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The People Who Get in the Shower Before Turning It On Aren’t Crazy — They’re More Tenacious Than the Rest of Us

‘Getting in first is an activity, an adventure, a complex web of strategy and gameplay to liven up your morning’

“When I started to shower, I didn’t have anyone to teach me,” says James (an alias), 27. As a result, he’s spent most of his life getting in the shower before turning it on, rather than taking the usual approach of waiting outside for the water to warm up. “The first minute was always really cold and miserable, though I was sometimes able to stand out of the way of most of the water. I got into such a routine that I never thought there might be a better way, and since I always took showers alone, no one else would point it out — in movies and TV shows, they never show the awkward minute or so before you step in. I didn’t do it on purpose; I just didn’t know there was another way.”

While James is able to blame his unorthodox approach to entering the shower on ignorance, there are many like him, who, for one reason or another, enter the shower before turning the water on, forcing themselves to endure a momentary, but frigid torrent of liquid each and every time. “I used to shower normally, but I found that when getting up in the morning, I’d have a hard time staying awake in the shower,” says Zach, 19. “One day, I was so tired that I didn’t think about warming up the water — I just got in and turned it on. I jumped awake due to the sudden shock of the freezing water and realized it was a very effective way of waking up. At first, doing it every day sucked, but the more and more I’ve done it, the easier it’s gotten. Now it’s at the point where getting in the shower and having the water already be warm is a bit of shock to me, since I’m used to feeling the water gradually warm up on my skin.”

For others, helping save the environment is motivation enough for them to endure the Arctic water that rockets out of the shower head before having even a moment to warm up. “Turning the water on before getting in is such a waste of water,” says Laura, 25. “Since I was little, I was always taught to save things. Even if I lived in a mansion and was a billionaire, I’d still go in and then turn on the water. It just feels weird doing it before getting inside the shower.”

But not everyone who gets in the shower before turning the water on necessarily subjects themselves to a biting stream of liquid — and sometimes, they find it troubling that others would think of them as, well, outright masochists. “When I discovered that people thought getting in first is weird, I realized that they imagine it means subjecting myself to a torrent of freezing cold water,” says John (an alias), 30. “That assumption is a fundamental misunderstanding. I’m as unwilling to experience the shock of cold water as they are, but my way around it is obvious: I point the shower head at the wall before I turn on the shower, at an angle similar to that a man would use at a urinal so as to avoid splashback, keeping my body dry. I check the water temperature with my hand until it reaches a comfortable level, and then I proceed with what you might call a standard shower routine.”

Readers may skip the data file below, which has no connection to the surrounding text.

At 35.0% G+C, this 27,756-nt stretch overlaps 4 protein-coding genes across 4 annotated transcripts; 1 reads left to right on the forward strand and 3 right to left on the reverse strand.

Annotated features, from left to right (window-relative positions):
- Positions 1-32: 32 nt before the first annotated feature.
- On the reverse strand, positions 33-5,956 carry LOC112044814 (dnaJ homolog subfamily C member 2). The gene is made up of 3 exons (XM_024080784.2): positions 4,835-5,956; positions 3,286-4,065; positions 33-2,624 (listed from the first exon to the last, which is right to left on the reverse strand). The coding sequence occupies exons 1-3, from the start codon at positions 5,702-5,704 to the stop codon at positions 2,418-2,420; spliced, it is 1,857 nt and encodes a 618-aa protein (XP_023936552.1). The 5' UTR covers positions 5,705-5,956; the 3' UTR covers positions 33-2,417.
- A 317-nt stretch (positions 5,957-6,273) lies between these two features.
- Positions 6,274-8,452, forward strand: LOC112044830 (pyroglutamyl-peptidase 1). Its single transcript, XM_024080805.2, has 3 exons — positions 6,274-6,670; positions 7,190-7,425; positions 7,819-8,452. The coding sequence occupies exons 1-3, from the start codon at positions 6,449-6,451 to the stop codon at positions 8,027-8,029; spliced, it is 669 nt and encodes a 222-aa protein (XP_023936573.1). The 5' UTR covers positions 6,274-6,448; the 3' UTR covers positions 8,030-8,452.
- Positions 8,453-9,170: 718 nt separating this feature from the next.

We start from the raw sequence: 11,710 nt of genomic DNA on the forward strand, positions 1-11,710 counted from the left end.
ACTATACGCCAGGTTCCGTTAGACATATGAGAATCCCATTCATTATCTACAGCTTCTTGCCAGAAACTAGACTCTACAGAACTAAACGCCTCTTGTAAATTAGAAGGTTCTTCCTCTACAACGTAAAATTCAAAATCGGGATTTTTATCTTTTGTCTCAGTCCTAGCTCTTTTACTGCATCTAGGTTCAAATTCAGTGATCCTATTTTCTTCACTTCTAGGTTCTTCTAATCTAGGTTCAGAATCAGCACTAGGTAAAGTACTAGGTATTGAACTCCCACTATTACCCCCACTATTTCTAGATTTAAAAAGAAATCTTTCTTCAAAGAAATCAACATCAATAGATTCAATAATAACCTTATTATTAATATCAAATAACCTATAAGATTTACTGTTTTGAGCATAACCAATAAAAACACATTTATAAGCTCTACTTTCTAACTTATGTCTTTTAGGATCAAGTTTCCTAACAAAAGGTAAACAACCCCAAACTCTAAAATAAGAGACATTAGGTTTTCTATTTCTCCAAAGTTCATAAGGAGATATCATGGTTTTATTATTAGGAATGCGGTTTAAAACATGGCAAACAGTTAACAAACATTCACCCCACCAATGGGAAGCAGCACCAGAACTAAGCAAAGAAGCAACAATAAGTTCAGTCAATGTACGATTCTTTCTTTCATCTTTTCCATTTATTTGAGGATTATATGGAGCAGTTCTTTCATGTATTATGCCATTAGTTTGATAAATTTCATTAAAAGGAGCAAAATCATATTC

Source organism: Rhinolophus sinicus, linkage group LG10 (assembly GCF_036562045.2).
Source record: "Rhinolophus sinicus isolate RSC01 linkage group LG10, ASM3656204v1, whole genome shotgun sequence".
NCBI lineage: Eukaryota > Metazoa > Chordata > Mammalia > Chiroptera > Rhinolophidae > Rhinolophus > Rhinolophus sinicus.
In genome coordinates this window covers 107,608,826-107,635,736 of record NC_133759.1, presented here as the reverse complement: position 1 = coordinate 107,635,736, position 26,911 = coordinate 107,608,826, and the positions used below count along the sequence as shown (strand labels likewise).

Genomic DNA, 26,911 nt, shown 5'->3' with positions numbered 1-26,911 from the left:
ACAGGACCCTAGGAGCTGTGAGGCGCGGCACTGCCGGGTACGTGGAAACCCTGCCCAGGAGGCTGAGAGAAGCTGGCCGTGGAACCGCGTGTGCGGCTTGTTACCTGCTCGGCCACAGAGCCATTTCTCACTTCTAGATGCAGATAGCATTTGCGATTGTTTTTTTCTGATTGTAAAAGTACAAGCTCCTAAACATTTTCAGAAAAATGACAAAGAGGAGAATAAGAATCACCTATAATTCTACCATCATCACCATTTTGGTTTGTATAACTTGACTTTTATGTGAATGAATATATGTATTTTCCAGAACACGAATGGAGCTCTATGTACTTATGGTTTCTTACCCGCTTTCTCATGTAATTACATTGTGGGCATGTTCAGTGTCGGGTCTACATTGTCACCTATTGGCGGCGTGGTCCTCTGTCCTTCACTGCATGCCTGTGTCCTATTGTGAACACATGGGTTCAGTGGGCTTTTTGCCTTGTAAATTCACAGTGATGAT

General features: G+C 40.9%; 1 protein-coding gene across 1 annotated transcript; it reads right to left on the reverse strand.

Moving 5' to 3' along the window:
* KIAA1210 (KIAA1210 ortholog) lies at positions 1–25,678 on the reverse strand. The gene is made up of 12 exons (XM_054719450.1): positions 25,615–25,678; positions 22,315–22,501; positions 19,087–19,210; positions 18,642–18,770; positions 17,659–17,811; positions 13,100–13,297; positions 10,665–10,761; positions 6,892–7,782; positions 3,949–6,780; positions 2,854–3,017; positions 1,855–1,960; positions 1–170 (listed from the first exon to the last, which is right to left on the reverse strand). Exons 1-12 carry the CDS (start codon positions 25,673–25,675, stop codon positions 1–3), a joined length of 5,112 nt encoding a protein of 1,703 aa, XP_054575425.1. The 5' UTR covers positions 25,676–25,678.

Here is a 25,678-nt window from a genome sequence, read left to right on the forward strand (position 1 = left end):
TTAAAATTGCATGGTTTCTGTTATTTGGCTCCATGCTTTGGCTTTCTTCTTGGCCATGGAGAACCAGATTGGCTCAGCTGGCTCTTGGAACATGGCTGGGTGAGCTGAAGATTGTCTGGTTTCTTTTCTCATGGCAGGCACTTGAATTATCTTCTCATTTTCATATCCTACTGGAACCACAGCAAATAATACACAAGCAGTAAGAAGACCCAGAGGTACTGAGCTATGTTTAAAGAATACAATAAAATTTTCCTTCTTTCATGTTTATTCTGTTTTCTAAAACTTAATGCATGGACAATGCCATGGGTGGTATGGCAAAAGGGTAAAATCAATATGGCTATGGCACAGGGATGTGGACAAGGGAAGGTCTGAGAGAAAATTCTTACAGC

“It’s never occurred to me not to do this,” John continues, “and I was genuinely surprised to find out that something I’d happily done for years and years is considered unusual and disturbing.”

This approach, of course, requires that you have a movable shower head, but if you do, John says it comes with many benefits. “The advantages my technique brings include not having to guess what temperature I should set the shower to, as I can adjust it on the fly; not wasting excessive water, as I can start showering the second the water warms up; and letting the door do its sole job, rather than having to open it while the water’s running in order to get in. The disadvantage is that the soles of my feet briefly get cold. One doesn’t have to be exceptionally hardy in order to brave that. However, I can see how I’d choose to get in second if I had a fixed shower head — not being able to move out of the way of the ice-cold jet would be a dealbreaker, and I sympathize with people who have to negotiate that.”

“To those who think my behavior is preposterous,” John continues, “I simply ask that they don’t knock it until they’ve tried it. Since learning what others think of me, I’ve tried getting in second, and it truly bored me, simply waiting for the water to reach a temperature that would inevitably need adjusting. I couldn’t see any advantage to it. Getting in first is an activity, an adventure, a complex web of strategy and gameplay to liven up your morning. Try it. It’ll change your life.”

But while, sure, there are people out there, like John, who staunchly stand by getting into the shower before turning it on, not everyone who does this stays true to their ways. James, for instance, did eventually learn that letting the shower warm up before getting in was an option — and one that he quickly came to prefer. “Eventually, when I was 25, I took a shower with someone else for the first time, and she asked me why I didn’t wait for the shower to warm up first,” he explains. “It shook me. I felt like such an idiot — like, how could I not have considered other possibilities? I played it off like it didn’t bother me, but I kept thinking about it.”

“It got me thinking about what we aren’t taught, and what things we’re doing that we could have always done better,” James continues. “Maybe some of us wipe wrong, or we walk wrong, and no one pointed it out. I can’t stand cold showers at all now. I always keep it hot, and I wait outside in a towel. I’ll never go back to what I did before.”